BOISE, Idaho — After residents of a mobile home park in southeast Boise raised concerned to the Boise City Council, a land-swapping deal between the City and R & L Carriers has now solved the issue and made all parties involved happy.
The hotly-contested issue was brought up when R & L proposed to build a massive, new trucking terminal near the Blue Valley neighborhood.
Residents of the community didn't want it there because of concerns of pollution, safety, and their property values decreasing. R & L and the developer claimed they were within their legal rights to place it there, thanks to zoning laws.
Now, Mayor Dave Bieter and members of the City Council say they will swap land with the developers, saying it is a move that will make all three sides happy.
The brokered solution won't become official until Tuesday night and the approval of the deal still rests in the hands of council.
Bieter says the two properties are a similar size and the one the city is offering is further south from the neighborhood and that's why they're on board with the plan.
"We were hopeful in the negotiations that our property located close by would be a suitable trade," he said. "They are very comparable properties."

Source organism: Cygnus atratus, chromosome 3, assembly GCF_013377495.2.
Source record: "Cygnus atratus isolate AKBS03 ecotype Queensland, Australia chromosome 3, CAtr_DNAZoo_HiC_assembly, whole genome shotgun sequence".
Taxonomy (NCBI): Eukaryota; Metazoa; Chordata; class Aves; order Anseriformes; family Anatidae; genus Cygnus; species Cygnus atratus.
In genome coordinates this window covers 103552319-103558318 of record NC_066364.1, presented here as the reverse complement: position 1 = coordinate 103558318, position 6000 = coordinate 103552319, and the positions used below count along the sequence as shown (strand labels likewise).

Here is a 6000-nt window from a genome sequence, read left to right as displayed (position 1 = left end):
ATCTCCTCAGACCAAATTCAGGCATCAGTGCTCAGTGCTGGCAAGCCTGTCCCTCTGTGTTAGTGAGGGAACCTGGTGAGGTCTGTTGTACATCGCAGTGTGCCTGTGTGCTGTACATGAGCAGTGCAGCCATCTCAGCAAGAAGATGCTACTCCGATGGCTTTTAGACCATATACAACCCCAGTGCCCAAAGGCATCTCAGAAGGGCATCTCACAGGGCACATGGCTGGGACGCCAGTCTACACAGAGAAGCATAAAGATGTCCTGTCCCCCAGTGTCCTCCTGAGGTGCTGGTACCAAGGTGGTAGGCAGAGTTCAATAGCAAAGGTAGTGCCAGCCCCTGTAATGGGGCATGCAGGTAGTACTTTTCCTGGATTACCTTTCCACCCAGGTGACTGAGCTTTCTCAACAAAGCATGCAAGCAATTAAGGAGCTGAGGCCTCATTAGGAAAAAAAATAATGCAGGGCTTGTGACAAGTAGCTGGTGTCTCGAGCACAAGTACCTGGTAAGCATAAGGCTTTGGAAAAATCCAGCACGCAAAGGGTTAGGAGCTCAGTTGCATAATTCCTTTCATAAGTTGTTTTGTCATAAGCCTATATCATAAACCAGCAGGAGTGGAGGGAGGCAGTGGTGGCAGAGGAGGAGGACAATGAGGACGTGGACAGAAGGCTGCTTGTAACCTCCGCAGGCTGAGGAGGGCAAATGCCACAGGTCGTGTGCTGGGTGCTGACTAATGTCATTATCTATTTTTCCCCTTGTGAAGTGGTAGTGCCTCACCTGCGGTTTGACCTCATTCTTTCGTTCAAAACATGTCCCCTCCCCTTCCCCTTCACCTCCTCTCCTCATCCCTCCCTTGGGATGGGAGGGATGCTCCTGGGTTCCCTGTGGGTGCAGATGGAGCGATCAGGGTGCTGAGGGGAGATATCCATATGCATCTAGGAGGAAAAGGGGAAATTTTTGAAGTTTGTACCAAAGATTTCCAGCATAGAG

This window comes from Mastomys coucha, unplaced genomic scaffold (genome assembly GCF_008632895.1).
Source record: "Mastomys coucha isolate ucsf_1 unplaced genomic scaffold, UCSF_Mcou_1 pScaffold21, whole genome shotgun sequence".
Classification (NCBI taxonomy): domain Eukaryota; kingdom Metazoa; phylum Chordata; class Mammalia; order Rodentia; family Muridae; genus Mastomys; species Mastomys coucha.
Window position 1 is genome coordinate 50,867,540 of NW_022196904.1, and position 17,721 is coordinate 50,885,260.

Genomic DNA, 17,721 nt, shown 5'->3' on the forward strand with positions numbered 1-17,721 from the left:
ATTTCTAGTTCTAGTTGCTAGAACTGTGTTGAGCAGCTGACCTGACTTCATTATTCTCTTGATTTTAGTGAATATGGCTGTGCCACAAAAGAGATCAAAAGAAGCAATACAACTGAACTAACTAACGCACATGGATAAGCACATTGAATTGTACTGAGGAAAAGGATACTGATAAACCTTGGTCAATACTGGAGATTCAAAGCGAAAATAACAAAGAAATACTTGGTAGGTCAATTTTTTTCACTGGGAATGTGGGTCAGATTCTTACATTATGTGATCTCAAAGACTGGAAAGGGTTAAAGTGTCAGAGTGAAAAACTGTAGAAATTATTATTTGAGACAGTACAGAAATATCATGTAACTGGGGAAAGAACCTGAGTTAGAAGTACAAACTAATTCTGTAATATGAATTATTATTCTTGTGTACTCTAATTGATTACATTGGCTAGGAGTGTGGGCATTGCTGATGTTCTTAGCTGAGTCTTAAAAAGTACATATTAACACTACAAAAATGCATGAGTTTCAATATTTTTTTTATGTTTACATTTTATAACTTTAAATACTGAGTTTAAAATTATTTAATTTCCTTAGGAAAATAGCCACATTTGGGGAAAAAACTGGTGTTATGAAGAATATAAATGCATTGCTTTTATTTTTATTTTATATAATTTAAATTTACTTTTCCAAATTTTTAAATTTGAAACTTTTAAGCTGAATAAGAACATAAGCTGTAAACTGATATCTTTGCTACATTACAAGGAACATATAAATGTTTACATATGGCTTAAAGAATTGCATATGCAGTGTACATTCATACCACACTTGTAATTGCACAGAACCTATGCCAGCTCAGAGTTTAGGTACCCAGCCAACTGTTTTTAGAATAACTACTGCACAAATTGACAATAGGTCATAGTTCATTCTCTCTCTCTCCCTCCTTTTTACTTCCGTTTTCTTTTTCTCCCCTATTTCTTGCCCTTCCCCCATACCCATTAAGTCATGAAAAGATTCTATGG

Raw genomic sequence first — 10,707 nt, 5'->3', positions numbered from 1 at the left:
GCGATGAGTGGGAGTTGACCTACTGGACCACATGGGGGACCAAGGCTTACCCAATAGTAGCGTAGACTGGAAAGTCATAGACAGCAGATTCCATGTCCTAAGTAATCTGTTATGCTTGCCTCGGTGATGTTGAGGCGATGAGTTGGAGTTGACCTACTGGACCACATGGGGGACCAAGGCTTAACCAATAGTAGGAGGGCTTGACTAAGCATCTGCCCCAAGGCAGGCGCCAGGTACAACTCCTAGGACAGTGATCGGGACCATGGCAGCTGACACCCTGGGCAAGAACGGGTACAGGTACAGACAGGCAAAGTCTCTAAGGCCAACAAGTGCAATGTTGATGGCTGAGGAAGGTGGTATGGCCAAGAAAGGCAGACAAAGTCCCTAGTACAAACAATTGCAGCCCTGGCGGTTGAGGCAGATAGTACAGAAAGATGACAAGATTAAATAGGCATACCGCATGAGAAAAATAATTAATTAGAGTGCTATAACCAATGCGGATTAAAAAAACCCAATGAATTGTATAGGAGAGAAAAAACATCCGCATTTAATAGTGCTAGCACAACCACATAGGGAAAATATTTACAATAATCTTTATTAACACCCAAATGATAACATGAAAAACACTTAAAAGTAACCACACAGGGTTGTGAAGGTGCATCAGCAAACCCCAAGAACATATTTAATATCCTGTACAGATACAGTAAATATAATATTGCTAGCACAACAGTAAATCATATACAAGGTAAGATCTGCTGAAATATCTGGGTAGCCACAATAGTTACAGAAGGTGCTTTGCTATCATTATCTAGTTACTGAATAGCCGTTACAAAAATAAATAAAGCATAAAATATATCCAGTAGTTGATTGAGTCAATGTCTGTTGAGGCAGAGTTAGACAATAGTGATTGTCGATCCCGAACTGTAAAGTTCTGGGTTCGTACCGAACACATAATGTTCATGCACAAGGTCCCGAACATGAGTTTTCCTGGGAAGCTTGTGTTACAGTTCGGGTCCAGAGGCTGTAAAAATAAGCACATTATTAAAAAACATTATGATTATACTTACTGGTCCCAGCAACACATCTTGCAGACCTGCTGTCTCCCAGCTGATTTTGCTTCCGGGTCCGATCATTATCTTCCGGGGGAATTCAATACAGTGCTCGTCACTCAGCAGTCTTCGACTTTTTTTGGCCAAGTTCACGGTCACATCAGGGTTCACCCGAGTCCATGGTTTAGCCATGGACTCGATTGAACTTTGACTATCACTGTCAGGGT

For months, residents fought the idea of a trucking facility being built next door and brought their concerns up during City Council and Planning and Zoning Commission meetings, but thanks to this new deal, those issues are gone.
"I am pleased and I'll tell you the most awarding thing was seeing the smiling faces on the people in attendance today because they had no idea what was happening today," Bonnie Hardey, the president of the Blue Valley Tenant Association, said.
The land-swap solution has been in the works for the last six to eight months. Bieter said they signed a non-disclosure agreement with the developer, so the plan couldn't be made public before today.
Making the deal was also a responsibility that the city needed to take care of, according to Bieter.
"If you have an opportunity to make right what wasn't, we in government ought to take that opportunity," he said.
Bieter went on to say that they land the city receives in the deal will most likely be sold to another private entity, but immediate plans for the property are not clear quite yet.
Hardey says she already has a vision for the property.
"We have a lot of elderly who they can't go very far but to have a park that close would enhance their lifestyles," she said. "Get them out and have a walking path, and have a dog park for their dogs."
Before all of this can happen, the City Council has to give it the green light to move forward. The solution is on their agenda for Tuesday night during their next meeting.
City Council President Lauren McClean said she's hopeful the other council members will vote "yes" on the deal.